As he looks forward to watching Jordan Spieth aim for his third consecutive major championship this week at St. Andrews, North Carolina golfer Carter Jenkins gets to enjoy his own piece of history.
Jenkins took his third consecutive Carolinas Golf Amateur Championship at the Farm Course at the Greensboro Country Club Sunday, firing a course-record tying eight-under-par 64 to win by three strokes. With the win, Jenkins became the second player ever to win three consecutive Carolinas Amateur titles, joining Fred Laxton, who accomplished the feat from 1921 to 1923.
“It’s a pretty sweet feeling. It took awhile to settle in – I had to get home and get away from the golf course, the tournament and everything,” Jenkins said. “It’s pretty sweet just to think about the fact that I’m one of two guys to ever accomplish that in Carolinas Golf history.”
Playing against the best amateur players in the states of North and South Carolina, Jenkins, 19, separated himself in the middle of Sunday’s final round after starting the day two shots back. Between holes seven and 13, the Raleigh native carded six birdies to not only tie the lead, but establish control after making the turn.
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When he makes eight or nine birdies in a round, he’s obviously making putts he didn’t make a couple of months ago.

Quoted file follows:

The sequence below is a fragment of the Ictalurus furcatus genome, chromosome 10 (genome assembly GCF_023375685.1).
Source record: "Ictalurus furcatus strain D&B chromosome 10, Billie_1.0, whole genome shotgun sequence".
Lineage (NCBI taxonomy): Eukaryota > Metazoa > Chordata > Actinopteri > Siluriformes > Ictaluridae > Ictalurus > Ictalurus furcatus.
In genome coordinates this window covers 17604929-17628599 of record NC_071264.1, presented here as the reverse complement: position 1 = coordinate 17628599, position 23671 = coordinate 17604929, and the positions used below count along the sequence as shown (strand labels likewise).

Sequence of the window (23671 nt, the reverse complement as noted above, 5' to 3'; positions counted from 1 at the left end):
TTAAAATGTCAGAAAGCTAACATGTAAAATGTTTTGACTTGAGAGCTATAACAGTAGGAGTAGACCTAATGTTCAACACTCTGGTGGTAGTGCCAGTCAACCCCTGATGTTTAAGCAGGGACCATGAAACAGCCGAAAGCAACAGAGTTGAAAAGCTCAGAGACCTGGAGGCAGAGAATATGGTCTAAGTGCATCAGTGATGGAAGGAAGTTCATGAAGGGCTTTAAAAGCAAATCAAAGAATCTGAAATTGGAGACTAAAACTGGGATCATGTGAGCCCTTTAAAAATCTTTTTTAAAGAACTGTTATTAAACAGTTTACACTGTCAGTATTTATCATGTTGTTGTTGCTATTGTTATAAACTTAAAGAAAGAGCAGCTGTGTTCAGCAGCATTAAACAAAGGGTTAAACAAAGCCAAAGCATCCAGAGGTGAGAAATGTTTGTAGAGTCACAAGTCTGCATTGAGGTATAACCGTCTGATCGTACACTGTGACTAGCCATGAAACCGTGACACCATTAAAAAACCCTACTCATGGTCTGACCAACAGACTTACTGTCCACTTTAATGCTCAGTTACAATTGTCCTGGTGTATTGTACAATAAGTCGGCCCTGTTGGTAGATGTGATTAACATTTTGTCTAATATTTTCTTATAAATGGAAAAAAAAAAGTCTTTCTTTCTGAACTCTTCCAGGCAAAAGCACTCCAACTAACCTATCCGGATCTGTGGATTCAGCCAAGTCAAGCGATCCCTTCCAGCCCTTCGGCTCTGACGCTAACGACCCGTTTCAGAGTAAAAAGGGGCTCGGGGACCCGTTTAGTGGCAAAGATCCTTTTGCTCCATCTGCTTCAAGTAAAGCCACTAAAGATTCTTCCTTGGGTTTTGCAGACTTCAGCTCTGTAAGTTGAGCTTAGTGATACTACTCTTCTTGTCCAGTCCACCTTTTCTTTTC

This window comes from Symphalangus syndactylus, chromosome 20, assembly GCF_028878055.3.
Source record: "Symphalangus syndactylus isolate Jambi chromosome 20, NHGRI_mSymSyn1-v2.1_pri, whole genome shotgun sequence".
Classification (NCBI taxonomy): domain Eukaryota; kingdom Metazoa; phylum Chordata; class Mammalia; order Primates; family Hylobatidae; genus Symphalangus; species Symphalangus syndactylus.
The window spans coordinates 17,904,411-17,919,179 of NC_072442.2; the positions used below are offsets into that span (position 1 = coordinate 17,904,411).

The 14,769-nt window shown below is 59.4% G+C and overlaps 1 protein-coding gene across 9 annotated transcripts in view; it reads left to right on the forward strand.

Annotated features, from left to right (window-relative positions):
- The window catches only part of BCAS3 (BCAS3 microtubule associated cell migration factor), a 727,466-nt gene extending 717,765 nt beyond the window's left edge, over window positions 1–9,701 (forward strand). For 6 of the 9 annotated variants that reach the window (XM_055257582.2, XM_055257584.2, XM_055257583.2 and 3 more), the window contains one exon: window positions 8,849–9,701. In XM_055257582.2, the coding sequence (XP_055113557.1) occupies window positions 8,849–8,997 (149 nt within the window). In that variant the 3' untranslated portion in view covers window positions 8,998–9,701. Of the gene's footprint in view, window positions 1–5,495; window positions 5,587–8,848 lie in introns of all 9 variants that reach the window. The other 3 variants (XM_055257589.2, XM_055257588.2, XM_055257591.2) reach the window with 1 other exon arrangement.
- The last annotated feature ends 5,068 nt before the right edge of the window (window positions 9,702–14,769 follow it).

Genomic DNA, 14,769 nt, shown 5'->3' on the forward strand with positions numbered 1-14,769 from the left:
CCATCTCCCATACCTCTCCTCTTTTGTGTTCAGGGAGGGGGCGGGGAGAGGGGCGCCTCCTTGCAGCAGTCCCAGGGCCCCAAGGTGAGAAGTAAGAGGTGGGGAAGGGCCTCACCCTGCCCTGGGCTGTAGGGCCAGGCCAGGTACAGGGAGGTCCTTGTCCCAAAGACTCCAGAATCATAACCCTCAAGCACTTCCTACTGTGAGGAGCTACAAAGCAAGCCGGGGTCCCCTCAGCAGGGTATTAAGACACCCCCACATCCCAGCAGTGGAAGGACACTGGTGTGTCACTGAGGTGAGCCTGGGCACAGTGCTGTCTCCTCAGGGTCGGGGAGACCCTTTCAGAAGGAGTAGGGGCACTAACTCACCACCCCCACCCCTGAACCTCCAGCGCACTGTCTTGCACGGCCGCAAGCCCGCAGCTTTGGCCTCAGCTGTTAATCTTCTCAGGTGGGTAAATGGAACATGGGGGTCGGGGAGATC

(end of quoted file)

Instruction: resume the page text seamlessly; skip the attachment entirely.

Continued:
UNC head coach Andrew Sapp
Jenkins, a rising junior at UNC, finished with a four-day total of 20-under-par.
“I played well on the front side, but I felt like I played better than three-under well,” the graduate of Leesville Road High School said. “I made the turn and saw that there were about five or six of us tied at 15-under, and basically said to myself ‘Who is going to take it now?’ That was when I caught fire and started making a couple of putts and got some separation from the rest of the field.”
Putting pays off
The victory was Jenkins’ eighth career CGA win and came three weeks after he came from behind to win the North Carolina Amateur Golf Championship at the Country Club of Landfall’s Jack Nicklaus Course. The last several months have been busy for Jenkins – who transferred to UNC after spending three semesters at UNC Greensboro.
According to his coach, recent work on his short game allowed Jenkins to light up another North Carolina golf course over the weekend.
“This spring his ball-striking was very good, he just wasn’t making the putts,” UNC head coach Andrew Sapp said. “He wasn’t playing poorly, he just wasn’t making as many putts. He worked really hard on that the early part of the summer to get his short game better, to get his putting better, and it’s really starting to pay off.
When he makes eight or nine birdies in a round, he’s obviously making putts he didn’t make a couple of months ago.”
Jenkins explained that he switched to a new Titleist putter two months ago and slightly changed his grip after struggling on the greens in the spring. Known as a sound ball-striker, he has also focused on improving his wedge play around the greens as he prepares to enter qualifying next week for the U.S. Amateur at Olympia Fields Country Club just outside Chicago, which will begin in mid-August.